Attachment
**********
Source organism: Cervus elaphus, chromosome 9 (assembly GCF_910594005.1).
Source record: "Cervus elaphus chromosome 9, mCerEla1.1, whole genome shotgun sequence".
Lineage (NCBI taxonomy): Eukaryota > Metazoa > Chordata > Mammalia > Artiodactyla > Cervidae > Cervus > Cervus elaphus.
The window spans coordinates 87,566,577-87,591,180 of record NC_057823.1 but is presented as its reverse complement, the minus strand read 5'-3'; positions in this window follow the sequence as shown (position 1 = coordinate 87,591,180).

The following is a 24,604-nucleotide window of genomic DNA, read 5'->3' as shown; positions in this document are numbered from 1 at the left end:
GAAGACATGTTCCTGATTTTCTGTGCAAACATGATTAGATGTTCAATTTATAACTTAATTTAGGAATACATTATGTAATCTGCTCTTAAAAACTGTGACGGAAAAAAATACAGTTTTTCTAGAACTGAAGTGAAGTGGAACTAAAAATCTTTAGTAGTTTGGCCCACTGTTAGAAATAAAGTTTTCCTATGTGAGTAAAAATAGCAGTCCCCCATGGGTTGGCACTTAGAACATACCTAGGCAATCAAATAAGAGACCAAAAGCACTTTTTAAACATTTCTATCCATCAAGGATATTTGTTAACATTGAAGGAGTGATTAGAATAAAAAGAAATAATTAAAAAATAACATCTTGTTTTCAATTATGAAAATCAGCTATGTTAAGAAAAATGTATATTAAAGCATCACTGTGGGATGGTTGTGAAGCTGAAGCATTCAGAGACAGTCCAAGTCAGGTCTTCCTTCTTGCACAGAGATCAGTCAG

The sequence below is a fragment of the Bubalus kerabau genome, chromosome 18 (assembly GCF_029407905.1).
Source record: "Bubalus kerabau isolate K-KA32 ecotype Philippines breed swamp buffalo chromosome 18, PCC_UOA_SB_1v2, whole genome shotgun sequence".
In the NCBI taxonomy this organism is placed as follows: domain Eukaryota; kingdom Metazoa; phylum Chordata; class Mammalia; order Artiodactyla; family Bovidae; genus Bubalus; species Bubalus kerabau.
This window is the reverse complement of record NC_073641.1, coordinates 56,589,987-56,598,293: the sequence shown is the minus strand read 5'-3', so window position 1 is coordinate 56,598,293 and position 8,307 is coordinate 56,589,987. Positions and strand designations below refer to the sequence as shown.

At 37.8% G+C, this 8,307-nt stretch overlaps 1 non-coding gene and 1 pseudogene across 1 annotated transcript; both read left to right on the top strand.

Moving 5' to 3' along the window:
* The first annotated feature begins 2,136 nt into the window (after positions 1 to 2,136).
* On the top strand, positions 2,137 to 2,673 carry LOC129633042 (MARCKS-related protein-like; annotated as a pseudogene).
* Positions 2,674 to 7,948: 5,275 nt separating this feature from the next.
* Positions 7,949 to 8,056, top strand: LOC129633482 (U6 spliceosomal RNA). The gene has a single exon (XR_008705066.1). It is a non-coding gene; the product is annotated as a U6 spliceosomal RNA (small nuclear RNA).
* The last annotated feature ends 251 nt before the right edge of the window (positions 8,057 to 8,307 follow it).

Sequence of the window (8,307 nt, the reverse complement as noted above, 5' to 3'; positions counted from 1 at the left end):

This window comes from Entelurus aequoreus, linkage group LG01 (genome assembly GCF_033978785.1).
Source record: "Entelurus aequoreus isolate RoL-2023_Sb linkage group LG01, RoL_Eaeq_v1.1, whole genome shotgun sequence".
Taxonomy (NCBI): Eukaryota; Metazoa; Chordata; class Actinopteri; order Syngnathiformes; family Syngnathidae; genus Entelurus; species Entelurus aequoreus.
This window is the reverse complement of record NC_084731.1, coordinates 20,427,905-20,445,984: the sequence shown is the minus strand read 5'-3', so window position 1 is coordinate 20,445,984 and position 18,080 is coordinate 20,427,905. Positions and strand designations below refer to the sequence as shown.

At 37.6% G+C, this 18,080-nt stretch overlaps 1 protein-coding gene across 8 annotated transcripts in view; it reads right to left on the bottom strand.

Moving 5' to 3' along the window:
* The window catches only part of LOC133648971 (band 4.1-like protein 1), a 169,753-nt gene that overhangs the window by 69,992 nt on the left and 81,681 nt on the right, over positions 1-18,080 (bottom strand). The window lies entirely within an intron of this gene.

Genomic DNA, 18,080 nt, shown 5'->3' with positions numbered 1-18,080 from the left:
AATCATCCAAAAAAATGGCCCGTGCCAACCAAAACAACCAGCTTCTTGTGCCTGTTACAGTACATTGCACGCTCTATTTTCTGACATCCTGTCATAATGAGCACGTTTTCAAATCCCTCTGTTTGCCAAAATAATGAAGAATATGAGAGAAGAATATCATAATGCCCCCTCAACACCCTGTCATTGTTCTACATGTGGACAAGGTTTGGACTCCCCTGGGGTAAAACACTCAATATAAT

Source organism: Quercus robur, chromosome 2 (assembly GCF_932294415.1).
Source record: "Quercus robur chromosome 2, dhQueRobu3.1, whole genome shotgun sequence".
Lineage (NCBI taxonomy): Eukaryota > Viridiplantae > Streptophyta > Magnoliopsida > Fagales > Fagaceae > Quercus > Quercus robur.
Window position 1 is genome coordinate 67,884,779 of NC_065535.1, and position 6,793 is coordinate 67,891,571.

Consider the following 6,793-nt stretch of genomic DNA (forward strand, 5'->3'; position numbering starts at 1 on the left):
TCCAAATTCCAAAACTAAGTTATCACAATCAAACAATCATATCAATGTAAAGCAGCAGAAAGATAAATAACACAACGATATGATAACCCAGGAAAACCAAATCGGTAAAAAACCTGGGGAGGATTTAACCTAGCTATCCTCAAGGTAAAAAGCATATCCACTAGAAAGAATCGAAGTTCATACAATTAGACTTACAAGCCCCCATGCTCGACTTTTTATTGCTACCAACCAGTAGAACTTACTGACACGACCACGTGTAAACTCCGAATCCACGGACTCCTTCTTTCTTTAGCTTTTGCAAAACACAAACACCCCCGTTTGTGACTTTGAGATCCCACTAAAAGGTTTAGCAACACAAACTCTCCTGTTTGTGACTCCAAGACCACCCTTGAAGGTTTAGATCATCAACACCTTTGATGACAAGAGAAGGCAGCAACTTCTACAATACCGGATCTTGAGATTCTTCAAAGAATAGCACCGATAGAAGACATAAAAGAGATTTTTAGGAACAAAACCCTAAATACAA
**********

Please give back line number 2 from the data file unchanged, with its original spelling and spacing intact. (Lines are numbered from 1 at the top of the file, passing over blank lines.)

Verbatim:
Source record: "Cervus elaphus chromosome 9, mCerEla1.1, whole genome shotgun sequence".